The True Cost of FSHD: An Analysis of Medical Claims Costs for Facioscapulohumeral Muscular Dystrophy Patients in the United States



Poster Number: T345


Amanda Hill, MBA, FSHD Society, June Kinoshita, BA physics, FSHD Society, Maryna Kolochavina, PharmD, PhD, Independent consultant, Man Hung, PhD, Roseman University of Health Sciences, Eric Hon, BA economics, University of Chicago, Jamshid Arjomand, PhD, Independent consultant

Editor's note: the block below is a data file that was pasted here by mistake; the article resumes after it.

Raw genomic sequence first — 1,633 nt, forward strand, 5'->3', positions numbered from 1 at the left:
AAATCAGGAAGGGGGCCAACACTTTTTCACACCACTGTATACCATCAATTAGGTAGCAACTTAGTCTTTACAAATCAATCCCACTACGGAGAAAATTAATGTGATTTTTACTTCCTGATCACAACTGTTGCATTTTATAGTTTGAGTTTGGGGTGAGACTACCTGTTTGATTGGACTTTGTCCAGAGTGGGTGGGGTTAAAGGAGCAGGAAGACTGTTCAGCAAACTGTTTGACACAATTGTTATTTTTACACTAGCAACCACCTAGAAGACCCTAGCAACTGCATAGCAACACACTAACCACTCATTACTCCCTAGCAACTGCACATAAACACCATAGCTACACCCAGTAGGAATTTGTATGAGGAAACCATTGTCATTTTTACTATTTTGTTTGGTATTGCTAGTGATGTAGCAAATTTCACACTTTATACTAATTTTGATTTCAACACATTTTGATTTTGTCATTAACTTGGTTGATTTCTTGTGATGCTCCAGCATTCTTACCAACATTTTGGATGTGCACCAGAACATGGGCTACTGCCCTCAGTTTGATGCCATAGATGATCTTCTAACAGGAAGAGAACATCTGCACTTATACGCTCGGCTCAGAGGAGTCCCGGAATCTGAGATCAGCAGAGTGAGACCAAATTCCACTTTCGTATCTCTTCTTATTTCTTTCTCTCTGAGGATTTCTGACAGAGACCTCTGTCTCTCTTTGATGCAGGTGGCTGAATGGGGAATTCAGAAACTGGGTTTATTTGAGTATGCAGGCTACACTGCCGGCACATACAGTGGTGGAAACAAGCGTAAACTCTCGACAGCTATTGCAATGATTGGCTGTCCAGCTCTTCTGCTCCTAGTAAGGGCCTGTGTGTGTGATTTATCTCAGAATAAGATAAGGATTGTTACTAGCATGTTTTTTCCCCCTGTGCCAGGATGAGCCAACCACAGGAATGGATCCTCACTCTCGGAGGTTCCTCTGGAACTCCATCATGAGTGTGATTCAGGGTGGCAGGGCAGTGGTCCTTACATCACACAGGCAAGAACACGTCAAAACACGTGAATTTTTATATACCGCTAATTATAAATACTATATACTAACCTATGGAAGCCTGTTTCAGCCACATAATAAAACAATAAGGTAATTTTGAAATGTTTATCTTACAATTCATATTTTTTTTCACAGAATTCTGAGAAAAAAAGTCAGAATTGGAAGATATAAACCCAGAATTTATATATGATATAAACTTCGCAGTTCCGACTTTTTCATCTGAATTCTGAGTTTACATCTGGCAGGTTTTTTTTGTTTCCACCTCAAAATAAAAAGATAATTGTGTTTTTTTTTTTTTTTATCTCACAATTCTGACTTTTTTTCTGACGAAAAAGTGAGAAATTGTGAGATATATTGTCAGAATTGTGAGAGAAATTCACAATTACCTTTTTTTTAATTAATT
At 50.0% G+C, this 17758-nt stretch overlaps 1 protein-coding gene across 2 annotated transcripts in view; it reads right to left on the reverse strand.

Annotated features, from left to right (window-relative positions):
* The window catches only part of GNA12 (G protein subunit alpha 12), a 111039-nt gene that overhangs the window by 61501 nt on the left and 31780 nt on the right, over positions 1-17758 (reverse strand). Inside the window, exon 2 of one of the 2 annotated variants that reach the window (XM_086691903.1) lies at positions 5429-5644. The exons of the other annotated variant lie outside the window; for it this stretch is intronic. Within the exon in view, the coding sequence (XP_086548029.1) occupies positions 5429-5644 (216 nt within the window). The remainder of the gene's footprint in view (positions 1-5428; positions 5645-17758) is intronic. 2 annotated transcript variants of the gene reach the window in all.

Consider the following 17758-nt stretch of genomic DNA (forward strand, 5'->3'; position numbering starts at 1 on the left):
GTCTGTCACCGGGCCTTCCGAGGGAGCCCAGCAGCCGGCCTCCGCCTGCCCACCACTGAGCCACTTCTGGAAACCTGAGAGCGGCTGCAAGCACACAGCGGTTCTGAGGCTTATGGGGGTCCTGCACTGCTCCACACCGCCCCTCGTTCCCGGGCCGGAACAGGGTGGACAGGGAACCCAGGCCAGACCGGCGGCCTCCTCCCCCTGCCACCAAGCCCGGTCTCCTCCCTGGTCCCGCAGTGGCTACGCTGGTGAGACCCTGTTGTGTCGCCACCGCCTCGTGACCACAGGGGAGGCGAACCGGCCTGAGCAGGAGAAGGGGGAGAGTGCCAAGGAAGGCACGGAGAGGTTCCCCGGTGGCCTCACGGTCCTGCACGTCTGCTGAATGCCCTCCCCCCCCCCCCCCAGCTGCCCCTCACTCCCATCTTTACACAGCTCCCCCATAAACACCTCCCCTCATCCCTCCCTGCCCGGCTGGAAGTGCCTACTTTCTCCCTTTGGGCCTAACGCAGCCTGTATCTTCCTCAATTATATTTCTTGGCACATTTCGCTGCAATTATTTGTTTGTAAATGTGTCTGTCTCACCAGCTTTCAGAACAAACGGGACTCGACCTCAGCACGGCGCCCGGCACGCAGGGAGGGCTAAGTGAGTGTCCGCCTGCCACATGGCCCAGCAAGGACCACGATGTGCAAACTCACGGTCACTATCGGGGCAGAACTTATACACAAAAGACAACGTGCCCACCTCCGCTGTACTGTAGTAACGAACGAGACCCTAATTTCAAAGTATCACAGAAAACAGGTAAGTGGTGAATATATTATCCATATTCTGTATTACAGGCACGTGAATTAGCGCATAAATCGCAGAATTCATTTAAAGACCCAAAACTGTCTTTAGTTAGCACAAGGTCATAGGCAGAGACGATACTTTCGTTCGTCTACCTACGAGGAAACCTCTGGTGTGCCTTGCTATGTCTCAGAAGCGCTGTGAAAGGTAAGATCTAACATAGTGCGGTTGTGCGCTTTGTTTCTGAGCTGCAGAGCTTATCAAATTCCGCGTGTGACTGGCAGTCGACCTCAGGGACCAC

Facioscapulohumeral muscular dystrophy (FSHD) is an autosomal dominant inherited condition that causes lifelong progressive muscle weakness. Despite the significant disease burden, little has been published on the costs associated with a diagnosis of FSHD to the healthcare and payor systems. Most previous studies examining FSHD-associated costs were conducted outside of the United States. To better understand healthcare utilization and cost associated with FSHD in the United States, we conducted a retrospective case-matched control analysis of OptumLabs’ deidentified administrative claims data from Medicare Advantage and commercially insured health plan enrollees. The primary aim of the analysis was to estimate annualized medical claims cost for FSHD patients and compare these costs to controls. Secondary aims of the analysis included identifying subgroups (e.g., age, gender, ambulation) that may drive higher medical claims costs and identifying any comorbidities that may disproportionately affect FSHD patients. We report here results from the analysis, which included 383 FSHD patients and 1915 matched controls. FSHD patients with commercial insurance had significantly higher medical claims costs than controls. An accompanying study examined direct and indirect costs to patients and families with FSHD in the US.